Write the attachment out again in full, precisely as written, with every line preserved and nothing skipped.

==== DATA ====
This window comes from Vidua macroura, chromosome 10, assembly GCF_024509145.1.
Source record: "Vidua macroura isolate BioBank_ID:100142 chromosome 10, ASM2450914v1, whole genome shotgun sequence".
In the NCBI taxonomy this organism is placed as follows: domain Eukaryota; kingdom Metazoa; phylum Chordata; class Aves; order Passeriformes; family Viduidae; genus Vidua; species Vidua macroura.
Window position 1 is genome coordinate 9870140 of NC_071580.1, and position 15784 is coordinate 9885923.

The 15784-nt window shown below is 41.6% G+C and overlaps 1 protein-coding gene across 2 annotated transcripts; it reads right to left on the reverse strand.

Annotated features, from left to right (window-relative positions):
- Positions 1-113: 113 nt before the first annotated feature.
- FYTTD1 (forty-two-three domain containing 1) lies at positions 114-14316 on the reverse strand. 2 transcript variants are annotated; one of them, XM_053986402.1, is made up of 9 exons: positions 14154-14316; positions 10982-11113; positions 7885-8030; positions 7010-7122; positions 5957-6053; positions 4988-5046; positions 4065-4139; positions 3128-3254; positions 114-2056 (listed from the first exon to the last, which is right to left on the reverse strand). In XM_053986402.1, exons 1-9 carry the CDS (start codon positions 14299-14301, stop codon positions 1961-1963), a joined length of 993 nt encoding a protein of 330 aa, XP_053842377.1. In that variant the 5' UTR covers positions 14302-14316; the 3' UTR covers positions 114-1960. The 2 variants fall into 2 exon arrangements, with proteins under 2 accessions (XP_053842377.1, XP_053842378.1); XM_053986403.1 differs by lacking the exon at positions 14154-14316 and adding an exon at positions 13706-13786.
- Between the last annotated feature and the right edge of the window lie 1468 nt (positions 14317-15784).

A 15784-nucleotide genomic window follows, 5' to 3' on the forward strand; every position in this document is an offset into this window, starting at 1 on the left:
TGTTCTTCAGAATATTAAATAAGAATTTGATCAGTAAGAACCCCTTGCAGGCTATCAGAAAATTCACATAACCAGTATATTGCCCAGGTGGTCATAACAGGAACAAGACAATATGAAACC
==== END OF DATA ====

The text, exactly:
This window comes from Vidua macroura, chromosome 10, assembly GCF_024509145.1.
Source record: "Vidua macroura isolate BioBank_ID:100142 chromosome 10, ASM2450914v1, whole genome shotgun sequence".
In the NCBI taxonomy this organism is placed as follows: domain Eukaryota; kingdom Metazoa; phylum Chordata; class Aves; order Passeriformes; family Viduidae; genus Vidua; species Vidua macroura.
Window position 1 is genome coordinate 9870140 of NC_071580.1, and position 15784 is coordinate 9885923.

The 15784-nt window shown below is 41.6% G+C and overlaps 1 protein-coding gene across 2 annotated transcripts; it reads right to left on the reverse strand.

Annotated features, from left to right (window-relative positions):
- Positions 1-113: 113 nt before the first annotated feature.
- FYTTD1 (forty-two-three domain containing 1) lies at positions 114-14316 on the reverse strand. 2 transcript variants are annotated; one of them, XM_053986402.1, is made up of 9 exons: positions 14154-14316; positions 10982-11113; positions 7885-8030; positions 7010-7122; positions 5957-6053; positions 4988-5046; positions 4065-4139; positions 3128-3254; positions 114-2056 (listed from the first exon to the last, which is right to left on the reverse strand). In XM_053986402.1, exons 1-9 carry the CDS (start codon positions 14299-14301, stop codon positions 1961-1963), a joined length of 993 nt encoding a protein of 330 aa, XP_053842377.1. In that variant the 5' UTR covers positions 14302-14316; the 3' UTR covers positions 114-1960. The 2 variants fall into 2 exon arrangements, with proteins under 2 accessions (XP_053842377.1, XP_053842378.1); XM_053986403.1 differs by lacking the exon at positions 14154-14316 and adding an exon at positions 13706-13786.
- Between the last annotated feature and the right edge of the window lie 1468 nt (positions 14317-15784).

A 15784-nucleotide genomic window follows, 5' to 3' on the forward strand; every position in this document is an offset into this window, starting at 1 on the left:
TGTTCTTCAGAATATTAAATAAGAATTTGATCAGTAAGAACCCCTTGCAGGCTATCAGAAAATTCACATAACCAGTATATTGCCCAGGTGGTCATAACAGGAACAAGACAATATGAAACC